Research and NEDA program outcomes demonstrate that education and outreach leads to increases in knowledge of resources and help-seeking behavior for those in need of support for an eating disorder.
Concerned for Yourself, a Friend or Family Member?
Free & Anonymous Online Screenings for Eating Disorders at: www.MyBodyScreening.org
NEDA encourages individuals to get the conversation started in every community by pledging to do just one thing to raise awareness and provide critical information on eating disorders and related issues. Everyone can participate by planning and/or getting involved in local NEDAwareness Week events and activities; providing information and resources; and by encouraging community members to model acceptance and celebration of diversity in body shapes and sizes.
What's Happening Virtually Everywhere …
During NEDAwareness Week, NEDA will host free webinars, addressing a variety of issues surrounding eating disorders. Space is limited and participants must pre-register. To sign up, visit: www.nationaleatingdisorders.org/webinars
Eating Disorders in the LGBTQ Community
Tues., Feb. 11, 3:30 - 5 p.m. EST
Chase Banister, MDIV, MSW, LCSW, CEDS
Eating Disorders at and Beyond Mid-Life
Thurs., Feb. 20, 1 - 2:30 p.m. EST
Margo Maine, PhD — Karen Samuels, PhD — Denise Folcik
Neurobiology and Disordered Eating: How Our Brains Guide Our Forks
Tues. Feb. 25, noon - 1:30 p.m. EST
Scott E. Moseman, MD — Leah Graves, RD, LD, FAED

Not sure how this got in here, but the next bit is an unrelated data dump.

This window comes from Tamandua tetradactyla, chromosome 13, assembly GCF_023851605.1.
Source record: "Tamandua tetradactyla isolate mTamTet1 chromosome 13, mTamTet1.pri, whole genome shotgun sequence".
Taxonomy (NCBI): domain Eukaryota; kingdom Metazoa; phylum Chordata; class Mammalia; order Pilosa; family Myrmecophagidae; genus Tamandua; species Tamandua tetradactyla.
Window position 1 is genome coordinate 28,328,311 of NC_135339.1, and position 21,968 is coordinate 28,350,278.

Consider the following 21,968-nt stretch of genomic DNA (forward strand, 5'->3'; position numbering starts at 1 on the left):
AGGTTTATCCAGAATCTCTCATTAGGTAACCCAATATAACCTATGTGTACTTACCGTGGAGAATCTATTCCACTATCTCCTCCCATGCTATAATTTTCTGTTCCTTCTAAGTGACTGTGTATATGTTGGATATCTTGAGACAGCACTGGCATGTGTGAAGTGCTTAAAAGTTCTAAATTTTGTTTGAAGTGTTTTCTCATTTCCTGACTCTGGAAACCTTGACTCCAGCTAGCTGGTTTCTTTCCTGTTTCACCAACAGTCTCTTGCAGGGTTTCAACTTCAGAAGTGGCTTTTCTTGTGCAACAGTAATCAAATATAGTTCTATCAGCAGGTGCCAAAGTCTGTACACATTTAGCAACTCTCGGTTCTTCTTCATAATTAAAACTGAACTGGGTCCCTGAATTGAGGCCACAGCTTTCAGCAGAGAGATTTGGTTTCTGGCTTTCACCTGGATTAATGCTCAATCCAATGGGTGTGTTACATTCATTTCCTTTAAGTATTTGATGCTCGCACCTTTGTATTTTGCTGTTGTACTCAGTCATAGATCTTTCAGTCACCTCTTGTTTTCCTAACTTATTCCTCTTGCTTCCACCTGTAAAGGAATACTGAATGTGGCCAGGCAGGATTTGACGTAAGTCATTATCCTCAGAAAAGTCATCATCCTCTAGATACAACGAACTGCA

Eating Disorders in African American Communities
Wed., Feb. 26, 3 - 4:30 p.m. EST
Gayle Brooks, MD — Gwen Vann — Benjamin O'Keefe
What's Happening in Your Community During NEDAwareness Week?
Check it Out at: www.NEDAwareness.org
U.S. Statistics on Eating Disorders
20 million women and 10 million men suffer from a clinically significant eating disorder at some time in their life, including anorexia nervosa, bulimia nervosa, binge eating disorder, or an eating disorder not otherwise specified (EDNOS) ● Four out of 10 Americans either suffered or have known someone who has suffered from an eating disorder ● By age 6, girls especially start to express concerns about their own weight or shape ● 40-60% of elementary school girls (ages 6-12) are concerned about their weight or about becoming too fat. This concern endures through life ● 46% of nine- to 11-year-olds are "sometimes" or "very often" on diets and 82% of their families are "sometimes" or "very often" on diets ● Even among clearly non-overweight girls, over one-third report dieting ● 35% of "normal dieters" progress to pathological dieting. Of those, 20-25% progress to partial or full-syndrome eating disorders ● Over one-half of teenage girls and nearly one-third of teenage boys use unhealthy weight control behaviors such as skipping meals, fasting, smoking cigarettes, vomiting and taking laxatives ● There has been a rise in incidence of anorexia in young women 15-19 in each decade since 1930 ●